• Heavy use of erasure and partial evaluation

  • If the extracted program is first order, doesn't use unbounded inductive types (e.g., no list, tree etc.), KreMLin emits the program to C after

    • translating F* types modeling C constructs to C primitives (e.g, FStar.UInt64.t to uint64_t; array t to t*)

    • monomorphizing

    • compilation of pattern matches

    • bundling fragments into compilation units

A Demo of Low*

Applications of Low*

The Essence of Low*

  • HyperStack: A region-based memory model for stacks and heaps

    • Building on a primitive notion of monotonic state
  • Heap reasoning with implicit dynamic frames

  • Libraries with specialized extraction via Kremlin

    • Machine integers
    • Arrays
    • Looping combinators

HyperStack: The Low* Memory Model


  • A key ingredient in defining this memory model, an effect of monotonic state: Recalling a Witness

Heap Reasoning with Implicit Dynamic Frames

let incr (p:pointer int)
    : ST unit 
      (requires fun h0 -> h0 `contains` p)
      (ensures fun h0 _ h1 -> modifies {p} h0 h1 /\ h1.[p] = h0.[p] + 1)
    = p := !p + 1
  • modifies l h0 h1, where l : loc abstracts an aggregation of memory locations

  • Stateful specifications are heavily reliant on modifies for “framing”

    • Describing only what changed, all other existing locations in the heap remained the same
  • Later, we'll see other ways to handle framing, notably with separation logic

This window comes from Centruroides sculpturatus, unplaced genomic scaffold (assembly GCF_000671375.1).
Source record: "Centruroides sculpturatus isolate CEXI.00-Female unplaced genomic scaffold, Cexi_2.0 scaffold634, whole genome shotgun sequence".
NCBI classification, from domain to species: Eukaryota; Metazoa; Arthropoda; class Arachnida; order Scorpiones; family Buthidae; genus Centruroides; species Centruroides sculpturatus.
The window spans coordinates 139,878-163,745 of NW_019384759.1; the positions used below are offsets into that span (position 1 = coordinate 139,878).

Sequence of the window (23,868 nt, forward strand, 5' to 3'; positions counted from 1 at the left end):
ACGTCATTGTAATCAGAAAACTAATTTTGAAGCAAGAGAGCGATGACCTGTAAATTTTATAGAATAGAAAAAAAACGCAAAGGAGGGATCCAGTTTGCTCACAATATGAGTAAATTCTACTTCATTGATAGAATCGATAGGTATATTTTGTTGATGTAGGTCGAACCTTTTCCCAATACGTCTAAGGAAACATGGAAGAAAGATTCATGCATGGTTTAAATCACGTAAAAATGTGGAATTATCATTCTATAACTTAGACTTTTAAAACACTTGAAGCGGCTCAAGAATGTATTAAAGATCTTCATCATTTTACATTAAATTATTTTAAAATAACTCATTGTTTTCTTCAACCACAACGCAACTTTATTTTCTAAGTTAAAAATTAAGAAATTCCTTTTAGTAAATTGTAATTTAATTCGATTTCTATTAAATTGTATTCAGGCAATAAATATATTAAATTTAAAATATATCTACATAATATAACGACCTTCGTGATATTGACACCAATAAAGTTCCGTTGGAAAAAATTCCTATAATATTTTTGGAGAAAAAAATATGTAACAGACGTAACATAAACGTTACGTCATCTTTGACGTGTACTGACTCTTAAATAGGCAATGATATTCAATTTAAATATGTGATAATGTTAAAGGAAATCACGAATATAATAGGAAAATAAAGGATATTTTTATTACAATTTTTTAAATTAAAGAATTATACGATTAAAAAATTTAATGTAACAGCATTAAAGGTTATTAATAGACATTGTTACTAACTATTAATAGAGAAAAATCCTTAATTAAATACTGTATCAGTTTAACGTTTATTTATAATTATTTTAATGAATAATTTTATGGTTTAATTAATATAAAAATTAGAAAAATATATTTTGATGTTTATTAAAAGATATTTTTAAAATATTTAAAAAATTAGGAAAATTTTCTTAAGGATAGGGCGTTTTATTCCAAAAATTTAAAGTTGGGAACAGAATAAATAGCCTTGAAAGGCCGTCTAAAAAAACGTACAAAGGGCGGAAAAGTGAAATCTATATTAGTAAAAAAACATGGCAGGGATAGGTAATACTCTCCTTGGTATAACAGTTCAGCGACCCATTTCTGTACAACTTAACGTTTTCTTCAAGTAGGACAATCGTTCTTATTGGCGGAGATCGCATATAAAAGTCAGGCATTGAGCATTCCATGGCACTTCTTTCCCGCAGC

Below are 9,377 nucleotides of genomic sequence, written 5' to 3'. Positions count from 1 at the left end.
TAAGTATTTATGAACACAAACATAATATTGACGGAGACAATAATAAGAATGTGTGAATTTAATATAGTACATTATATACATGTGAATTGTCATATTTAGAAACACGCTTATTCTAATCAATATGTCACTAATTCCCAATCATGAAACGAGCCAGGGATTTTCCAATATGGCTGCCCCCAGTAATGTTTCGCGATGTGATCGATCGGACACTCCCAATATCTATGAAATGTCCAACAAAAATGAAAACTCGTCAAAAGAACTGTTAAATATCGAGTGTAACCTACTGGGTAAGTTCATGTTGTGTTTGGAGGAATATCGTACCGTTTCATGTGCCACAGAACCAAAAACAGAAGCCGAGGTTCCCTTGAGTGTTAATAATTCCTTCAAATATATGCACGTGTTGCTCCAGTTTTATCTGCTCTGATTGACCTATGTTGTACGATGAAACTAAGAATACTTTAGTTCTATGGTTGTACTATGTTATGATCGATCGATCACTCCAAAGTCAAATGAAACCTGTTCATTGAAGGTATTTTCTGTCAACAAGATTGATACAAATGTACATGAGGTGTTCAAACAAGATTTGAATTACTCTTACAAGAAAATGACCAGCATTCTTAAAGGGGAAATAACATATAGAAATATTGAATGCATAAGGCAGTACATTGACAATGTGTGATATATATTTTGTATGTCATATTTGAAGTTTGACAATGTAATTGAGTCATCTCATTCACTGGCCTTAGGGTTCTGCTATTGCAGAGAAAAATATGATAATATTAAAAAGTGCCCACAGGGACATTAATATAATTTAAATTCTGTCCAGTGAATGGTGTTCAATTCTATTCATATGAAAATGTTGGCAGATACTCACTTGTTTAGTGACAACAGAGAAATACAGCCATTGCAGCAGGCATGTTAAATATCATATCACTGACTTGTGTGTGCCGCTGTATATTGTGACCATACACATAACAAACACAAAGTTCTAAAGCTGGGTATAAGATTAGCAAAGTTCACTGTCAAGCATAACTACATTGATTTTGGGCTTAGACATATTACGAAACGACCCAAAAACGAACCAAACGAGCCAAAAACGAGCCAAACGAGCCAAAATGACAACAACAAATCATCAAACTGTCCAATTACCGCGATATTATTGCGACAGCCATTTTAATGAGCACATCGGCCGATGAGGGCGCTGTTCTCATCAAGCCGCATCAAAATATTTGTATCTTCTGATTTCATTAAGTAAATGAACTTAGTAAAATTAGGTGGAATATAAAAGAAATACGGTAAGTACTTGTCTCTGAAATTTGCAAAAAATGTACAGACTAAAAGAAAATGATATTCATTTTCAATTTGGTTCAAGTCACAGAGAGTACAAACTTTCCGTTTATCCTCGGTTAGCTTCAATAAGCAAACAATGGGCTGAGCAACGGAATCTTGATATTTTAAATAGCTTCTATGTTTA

Libraries with primitive support in KReMLin

  abstract let array t = { len:nat ; base:ref (s:seq t {lengths  = len}) }
  let ptr t = a:array t{a.len = 1}
  let contains m (a:array t) : prop = ...
  let sel m (a:array t{m `contains` a}) : seq a = ...
  let upd m (a:array t{m `contains` a}) s : mem =  ...
  • Array indexing: a.[i] extracted to *(a + i)

    let ( .[] ) #t (a:array t) (i:nat)
    : ST t
      (requires fun h -> h `contains` r /\ i < a.len)
      (ensures fun h0 x h1 -> h0 == h1 /\ x == Seq.index (sel h1 r) i)
    = index (sel (get()) a) i
  • Array update: a.[i] <- v extracted to *(a + i) = v

    let ( .[]<- ) #t (a:array t) (i:nat) (v:t)
    : ST unit
      (requires fun h -> h `contains` a /\ i < a.len)
      (ensures fun h0 x h1 -> h1 == upd h0 a (Seq.update (sel h0 a) i v))
    = let h0 = get () in
      put (upd h0 a (Seq.update (sel h0 a) i v))

Automating Domain-specific Low* Proofs

  • You can program and prove code in Low* directly

    • Lots of instances of that, but proofs are still hard
  • But, you can also metaprogram Low*

    • E.g., HACLxN: Metaprogrammed vectorized cryptography and cryptographic agility
  • Or, build further proof-oriented DSLs on top of Low*

Manipulating Binary-formatted Data with the EverParse Combinator Library


Wrapping up

  • Write low-level code if you must

  • But, program it tastefully in a proof assistant, not directly in C or asm

  • Thoughtful structuring of imperative coding patterns can make reasoning about imperative programs similar to functional programming

  • And with proofs, partial evaluation and proof erasure, the resulting code can be significantly faster than hand-written C